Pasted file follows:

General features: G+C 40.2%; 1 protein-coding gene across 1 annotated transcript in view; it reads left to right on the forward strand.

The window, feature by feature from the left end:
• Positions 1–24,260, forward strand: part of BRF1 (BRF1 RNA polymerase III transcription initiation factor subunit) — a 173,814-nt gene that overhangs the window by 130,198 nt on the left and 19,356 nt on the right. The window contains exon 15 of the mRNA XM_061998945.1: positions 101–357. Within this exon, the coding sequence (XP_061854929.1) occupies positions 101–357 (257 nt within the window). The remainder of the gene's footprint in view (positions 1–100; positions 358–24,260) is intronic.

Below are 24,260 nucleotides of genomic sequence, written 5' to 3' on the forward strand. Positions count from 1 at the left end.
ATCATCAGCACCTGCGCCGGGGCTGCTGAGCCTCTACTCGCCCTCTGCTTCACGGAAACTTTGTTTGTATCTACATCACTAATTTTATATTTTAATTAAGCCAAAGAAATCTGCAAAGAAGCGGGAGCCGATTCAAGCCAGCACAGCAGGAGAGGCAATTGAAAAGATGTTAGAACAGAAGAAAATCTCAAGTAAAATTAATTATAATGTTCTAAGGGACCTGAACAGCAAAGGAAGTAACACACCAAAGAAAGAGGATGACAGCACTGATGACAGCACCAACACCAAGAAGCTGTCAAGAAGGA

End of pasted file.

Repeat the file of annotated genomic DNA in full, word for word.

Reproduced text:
General features: G+C 40.2%; 1 protein-coding gene across 1 annotated transcript in view; it reads left to right on the forward strand.

The window, feature by feature from the left end:
• Positions 1–24,260, forward strand: part of BRF1 (BRF1 RNA polymerase III transcription initiation factor subunit) — a 173,814-nt gene that overhangs the window by 130,198 nt on the left and 19,356 nt on the right. The window contains exon 15 of the mRNA XM_061998945.1: positions 101–357. Within this exon, the coding sequence (XP_061854929.1) occupies positions 101–357 (257 nt within the window). The remainder of the gene's footprint in view (positions 1–100; positions 358–24,260) is intronic.

Below are 24,260 nucleotides of genomic sequence, written 5' to 3' on the forward strand. Positions count from 1 at the left end.
ATCATCAGCACCTGCGCCGGGGCTGCTGAGCCTCTACTCGCCCTCTGCTTCACGGAAACTTTGTTTGTATCTACATCACTAATTTTATATTTTAATTAAGCCAAAGAAATCTGCAAAGAAGCGGGAGCCGATTCAAGCCAGCACAGCAGGAGAGGCAATTGAAAAGATGTTAGAACAGAAGAAAATCTCAAGTAAAATTAATTATAATGTTCTAAGGGACCTGAACAGCAAAGGAAGTAACACACCAAAGAAAGAGGATGACAGCACTGATGACAGCACCAACACCAAGAAGCTGTCAAGAAGGA